Holiday let mortgage options have grown by almost half in the past six months, as people turn to ‘staycations’ amid a ban on foreign travel.
Mortgage options for borrowers considering holiday lets have risen by 45 per cent over the past six months, according to Moneyfacts, with product availability double that of August 2020.
Figures from the comparison site showed there were 149 holiday let deals available, compared to 74 products in August.
Holiday let options available: fixed and variable rates
|Available to holiday let||162||74||103||149|
|Lenders offering holiday let deals||20||14||17||21|
Rachel Springall, finance expert at Moneyfacts, said building societies appeared to be “more inclined to provide deals to meet growing demand”, either for borrowers who use their own home or take out a new loan to fund a holiday let investment.
Indeed, last month Mansfield Building Society launched a five-year fixed rate holiday let mortgage at up to 65 per cent LTV.
Ipswich Building Society also launched a two-year fixed rate holiday let deal at 80 per cent LTV in March to meet “recent demand in the short-term lettings market”.
A January survey of almost 1,700 adults by YouGov found three in 10 (29 per cent) planned to travel domestically in the next six months, while one in 10 (12 per cent) planned to travel internationally.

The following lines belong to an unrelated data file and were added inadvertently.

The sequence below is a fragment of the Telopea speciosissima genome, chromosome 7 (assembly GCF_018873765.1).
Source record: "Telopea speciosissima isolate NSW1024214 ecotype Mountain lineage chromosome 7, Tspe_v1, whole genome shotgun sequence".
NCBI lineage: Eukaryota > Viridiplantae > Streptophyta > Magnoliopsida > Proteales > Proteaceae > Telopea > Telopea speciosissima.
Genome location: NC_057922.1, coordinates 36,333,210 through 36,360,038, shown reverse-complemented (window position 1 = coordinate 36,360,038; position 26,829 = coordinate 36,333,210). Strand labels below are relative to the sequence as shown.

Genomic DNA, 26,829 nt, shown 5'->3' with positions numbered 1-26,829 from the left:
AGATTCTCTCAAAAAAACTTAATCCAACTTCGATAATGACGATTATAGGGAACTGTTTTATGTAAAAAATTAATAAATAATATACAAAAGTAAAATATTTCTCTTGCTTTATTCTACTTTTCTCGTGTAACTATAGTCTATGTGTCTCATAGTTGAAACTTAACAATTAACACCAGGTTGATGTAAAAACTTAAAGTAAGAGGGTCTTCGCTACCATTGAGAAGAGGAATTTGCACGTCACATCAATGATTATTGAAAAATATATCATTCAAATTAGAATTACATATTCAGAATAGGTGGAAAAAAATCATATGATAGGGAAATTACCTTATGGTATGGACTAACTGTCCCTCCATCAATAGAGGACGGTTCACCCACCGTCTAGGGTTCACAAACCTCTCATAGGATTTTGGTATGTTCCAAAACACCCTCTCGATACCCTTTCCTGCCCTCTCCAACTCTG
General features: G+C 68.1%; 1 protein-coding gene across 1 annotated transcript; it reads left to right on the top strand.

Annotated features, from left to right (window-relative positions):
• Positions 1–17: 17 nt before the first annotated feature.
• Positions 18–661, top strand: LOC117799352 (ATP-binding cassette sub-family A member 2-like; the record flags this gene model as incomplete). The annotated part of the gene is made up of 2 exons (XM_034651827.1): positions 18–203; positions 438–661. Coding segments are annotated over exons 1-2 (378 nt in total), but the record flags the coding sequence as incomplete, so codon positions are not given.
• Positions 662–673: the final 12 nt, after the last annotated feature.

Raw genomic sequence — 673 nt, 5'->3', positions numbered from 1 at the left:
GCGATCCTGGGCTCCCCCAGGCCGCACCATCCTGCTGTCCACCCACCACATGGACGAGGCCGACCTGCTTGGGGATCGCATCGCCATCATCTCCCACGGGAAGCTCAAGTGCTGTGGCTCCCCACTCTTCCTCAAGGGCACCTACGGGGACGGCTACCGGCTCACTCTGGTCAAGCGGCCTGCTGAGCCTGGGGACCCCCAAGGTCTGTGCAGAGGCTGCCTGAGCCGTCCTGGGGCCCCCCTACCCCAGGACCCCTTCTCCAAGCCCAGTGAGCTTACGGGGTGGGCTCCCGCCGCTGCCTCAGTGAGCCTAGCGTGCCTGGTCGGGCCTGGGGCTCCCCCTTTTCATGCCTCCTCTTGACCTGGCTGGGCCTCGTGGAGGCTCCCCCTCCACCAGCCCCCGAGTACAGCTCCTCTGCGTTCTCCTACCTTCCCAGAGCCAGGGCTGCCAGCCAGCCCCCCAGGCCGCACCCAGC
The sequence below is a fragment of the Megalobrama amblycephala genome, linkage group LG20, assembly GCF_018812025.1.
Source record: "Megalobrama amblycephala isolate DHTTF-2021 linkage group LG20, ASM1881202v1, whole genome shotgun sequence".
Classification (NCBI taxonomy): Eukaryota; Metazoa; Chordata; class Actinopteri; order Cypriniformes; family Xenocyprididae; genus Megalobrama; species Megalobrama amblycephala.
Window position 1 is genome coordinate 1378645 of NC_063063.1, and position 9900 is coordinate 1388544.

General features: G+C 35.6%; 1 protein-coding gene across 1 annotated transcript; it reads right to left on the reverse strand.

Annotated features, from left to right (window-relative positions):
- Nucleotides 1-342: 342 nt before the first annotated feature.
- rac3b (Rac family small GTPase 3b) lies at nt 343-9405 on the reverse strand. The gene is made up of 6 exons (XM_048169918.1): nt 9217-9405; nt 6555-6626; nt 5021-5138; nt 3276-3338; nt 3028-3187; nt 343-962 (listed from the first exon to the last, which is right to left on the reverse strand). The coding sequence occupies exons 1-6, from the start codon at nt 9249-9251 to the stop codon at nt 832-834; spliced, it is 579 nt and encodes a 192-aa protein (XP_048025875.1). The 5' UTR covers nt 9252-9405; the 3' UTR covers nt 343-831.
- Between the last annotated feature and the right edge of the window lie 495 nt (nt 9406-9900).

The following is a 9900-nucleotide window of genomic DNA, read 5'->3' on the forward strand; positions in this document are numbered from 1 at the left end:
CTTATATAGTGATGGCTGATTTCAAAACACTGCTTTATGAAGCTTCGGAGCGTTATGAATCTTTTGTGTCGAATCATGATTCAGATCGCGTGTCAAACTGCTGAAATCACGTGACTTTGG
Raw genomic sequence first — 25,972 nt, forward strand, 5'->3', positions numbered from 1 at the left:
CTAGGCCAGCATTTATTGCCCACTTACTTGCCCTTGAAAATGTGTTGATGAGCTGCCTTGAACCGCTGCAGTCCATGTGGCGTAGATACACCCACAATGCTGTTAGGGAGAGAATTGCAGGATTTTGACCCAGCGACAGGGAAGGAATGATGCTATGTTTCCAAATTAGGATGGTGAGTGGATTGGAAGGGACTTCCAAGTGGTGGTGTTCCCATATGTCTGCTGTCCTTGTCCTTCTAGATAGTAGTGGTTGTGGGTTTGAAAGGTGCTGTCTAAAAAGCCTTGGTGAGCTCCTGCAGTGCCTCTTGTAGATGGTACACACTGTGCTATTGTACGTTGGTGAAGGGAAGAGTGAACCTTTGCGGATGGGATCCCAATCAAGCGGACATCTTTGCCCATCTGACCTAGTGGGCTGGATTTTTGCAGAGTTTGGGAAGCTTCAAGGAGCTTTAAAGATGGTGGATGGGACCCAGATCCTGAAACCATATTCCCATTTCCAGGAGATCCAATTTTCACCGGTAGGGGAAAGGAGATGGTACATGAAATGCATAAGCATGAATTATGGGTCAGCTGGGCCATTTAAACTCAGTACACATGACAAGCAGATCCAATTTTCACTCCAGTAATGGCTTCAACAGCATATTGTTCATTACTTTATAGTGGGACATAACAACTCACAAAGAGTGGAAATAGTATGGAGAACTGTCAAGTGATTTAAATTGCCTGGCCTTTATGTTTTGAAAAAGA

Neil Smith, head of surveyors at Paragon, said: “The holiday let market is strong due to the expected 'staycation' boom and risks in booking flights abroad following news of rising cases of Covid-19 across Europe.
“As you would expect, this is concentrated in areas which attract tourists, with coastal and rural areas proving popular.”
Chris Sykes, associate director and mortgage consultant at Private Finance, said the firm had seen more holiday let enquiries.
Sykes said: “Some of these are from individuals looking to take advantage of what is expected to be a rather busy summer of holidays in England rather than abroad, with a view moving forward that a UK holiday, rather than an international holiday, may be more and more popular.
“Some of these are the wealthy looking for a second home but seeing what options they have to let it for periods of the year when they are not there.
“Others are existing portfolio landlords wanting to diversify out of buy to let property with the hopes of greater yields/profits where their buy to lets have become less attractive over the last few years with the tax changes.”
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